Make Footwork “Your Thing” Part Two

Here are ten areas of focus and suggestions to improve your footwork and your ability to cover the court.

  1. Learn how to walk before you run.  Focus on hitting with balance starting with hand feeds (which requires a cooperative partner) and manageable, slower-pace rallies. Work on developing a quiet upper body, a clean line with your head centered above your hips (fulcrum) and a still head position.
  2. Start from the short court (forecourt) with mini-tennis patterns where the requirement is to take quick, short and multiple adjustment steps. It is one of the best ways to establish active feet.
  3. With the intent of developing more active feet and to emulate the footwork patterns of the pros (who on average take 12 steps per shot versus the average club player who takes an average two steps per shot), establish a requirement to move around a cone (or marker) after (and prior) to hitting each shot.
  4. Practice hitting (with a partner or tennis professional) live-ball rally sequences that require specific and predictable footwork patterns. An example would be a cross-court/down-the-line pattern in which your partner hits cross court and you hit down-the-line (or you hit cross court and your partner hits down-the-line).
  5. Identify and isolate with practice the basic patterns of movement or court coverage (up, back, left and right with vertical, horizontal and diagonal cross reference). Most players work predominantly on lateral coverage and not as much on moving up and back or cutting across the court in a diagonal pattern. The “Yo Yo” drill (a four-corner, X pattern, short and deep coverage drill) is a great way to establish confidence and skill in multi-directional coverage of the entire court.
  6. Practice deceleration as well as acceleration. Tennis is not just a matter of getting to the ball. Proper execution for most shots requires deceleration to the ball to get in an ideal position hitting position. Deceleration is accomplished with adjustments steps (including at times adjustment skip steps), a low center of gravity and a centered, balanced posture.
  7. Identify, isolate, practice and master the key step patterns. Examples of key step patterns include the gravity step (which facilitates your first movement to the ball), skip step (a process to align your feet in coordination with the bounce), double-skip step (a pattern used when attacking a short ball), carioca step (a pattern utilized when hitting a backhand, slice/sidespin approach), corkscrew step (a pattern used when kicking back to hit a heavy and high shot from deep in the court), crossover step, shuffle step, split step, and scissor kick (a pattern used to jump up and back to hit an overhead).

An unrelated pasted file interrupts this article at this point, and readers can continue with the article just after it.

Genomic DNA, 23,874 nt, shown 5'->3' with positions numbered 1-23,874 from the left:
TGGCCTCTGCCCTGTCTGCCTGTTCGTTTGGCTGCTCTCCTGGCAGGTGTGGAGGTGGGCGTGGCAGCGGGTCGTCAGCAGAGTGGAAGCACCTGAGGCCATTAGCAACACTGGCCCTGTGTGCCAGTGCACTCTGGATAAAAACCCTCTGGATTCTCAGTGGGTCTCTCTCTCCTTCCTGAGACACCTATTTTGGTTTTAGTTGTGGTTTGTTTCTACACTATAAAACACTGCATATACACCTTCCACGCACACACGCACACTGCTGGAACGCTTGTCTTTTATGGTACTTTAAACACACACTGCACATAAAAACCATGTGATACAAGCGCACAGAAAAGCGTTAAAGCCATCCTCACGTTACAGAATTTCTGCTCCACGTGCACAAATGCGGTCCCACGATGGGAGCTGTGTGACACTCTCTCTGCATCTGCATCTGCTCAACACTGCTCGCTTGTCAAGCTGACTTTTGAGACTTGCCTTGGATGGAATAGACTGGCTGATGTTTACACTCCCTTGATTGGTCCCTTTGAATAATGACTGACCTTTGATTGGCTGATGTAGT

8. Learn how to hit from with open stance particularly in going wide to hit a forehand groundstroke. My suggested progression to learn how to hit from an open stance is as follows. First, start hitting from a wider stance with no step (which emphasis on a low center of gravity, trunk rotation and coil). Next, take one big step out wide with the lead foot and a full transfer of weight back across your body to the back foot. With time, progress by taking two or more steps to the ball again emphasizing a wide stance, low center of gravity and full transfer of weigh back across your body to the back foot. Finally, take two or more steps to the ball, hit from an open stance, and transfer your weight back across your body in recovery with two or more crossover or shuffle steps back into the court.
  9. Learn how to slide on clay and hard (advanced players only) playing surfaces. Use an open stance when sliding to the ball with your forehand groundstroke. Use an open or closed stance when sliding to the ball with your backhand groundstroke. Plant your lead (or front) foot earlier than you would on a hard court so you slide into and not past the shot. Set the toes of your lead (or front) foot in the direction of your path to the ball. It is easy to catch your foot and fall if your toes are turned inward or not leading into the slide. Apply equal pressure on the ball and heel of your lead (or front) foot. Be careful not to dig in with your toes or heel. Approach the slide with a lower center of gravity and wider stance. Make sure your lead (or front) foot is bent in starting the slide. Flex and relax your back leg and drag the toes of your back leg with the slide. Apply pressure and load your weight onto your lead (or front) foot to bring your body to a stop. Remember to turn and coil with your upper body and set your racquet in preparation to hit the ball with the slide. In executing the shot, transfer your weight back across your body from your lead (or front) foot to your secondary (or back) foot to complete the stroke and better recover for the next shot.
  10. Get in great playing shape. Establish a tennis-specific fitness conditioning program focusing on developing complex coordination and movement, liner/multi-directional speed, strength, flexibility, core and shoulder stability and power.

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